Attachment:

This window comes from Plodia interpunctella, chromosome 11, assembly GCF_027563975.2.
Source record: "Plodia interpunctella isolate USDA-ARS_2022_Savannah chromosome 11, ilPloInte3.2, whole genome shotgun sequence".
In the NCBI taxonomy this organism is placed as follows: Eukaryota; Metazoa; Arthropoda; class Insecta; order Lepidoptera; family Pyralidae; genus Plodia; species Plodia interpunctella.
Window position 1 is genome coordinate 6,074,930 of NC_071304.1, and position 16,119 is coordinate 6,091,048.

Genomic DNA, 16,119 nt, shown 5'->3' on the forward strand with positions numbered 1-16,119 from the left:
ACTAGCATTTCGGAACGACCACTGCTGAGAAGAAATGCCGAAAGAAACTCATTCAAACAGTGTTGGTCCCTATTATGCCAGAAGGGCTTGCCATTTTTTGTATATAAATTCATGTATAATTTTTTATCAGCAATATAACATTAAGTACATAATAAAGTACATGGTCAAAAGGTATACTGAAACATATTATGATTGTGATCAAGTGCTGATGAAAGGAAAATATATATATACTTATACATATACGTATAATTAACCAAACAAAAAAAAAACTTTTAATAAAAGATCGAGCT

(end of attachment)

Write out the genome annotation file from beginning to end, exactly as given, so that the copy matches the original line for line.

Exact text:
This window comes from Plodia interpunctella, chromosome 11, assembly GCF_027563975.2.
Source record: "Plodia interpunctella isolate USDA-ARS_2022_Savannah chromosome 11, ilPloInte3.2, whole genome shotgun sequence".
In the NCBI taxonomy this organism is placed as follows: Eukaryota; Metazoa; Arthropoda; class Insecta; order Lepidoptera; family Pyralidae; genus Plodia; species Plodia interpunctella.
Window position 1 is genome coordinate 6,074,930 of NC_071304.1, and position 16,119 is coordinate 6,091,048.

Genomic DNA, 16,119 nt, shown 5'->3' on the forward strand with positions numbered 1-16,119 from the left:
ACTAGCATTTCGGAACGACCACTGCTGAGAAGAAATGCCGAAAGAAACTCATTCAAACAGTGTTGGTCCCTATTATGCCAGAAGGGCTTGCCATTTTTTGTATATAAATTCATGTATAATTTTTTATCAGCAATATAACATTAAGTACATAATAAAGTACATGGTCAAAAGGTATACTGAAACATATTATGATTGTGATCAAGTGCTGATGAAAGGAAAATATATATATACTTATACATATACGTATAATTAACCAAACAAAAAAAAAACTTTTAATAAAAGATCGAGCT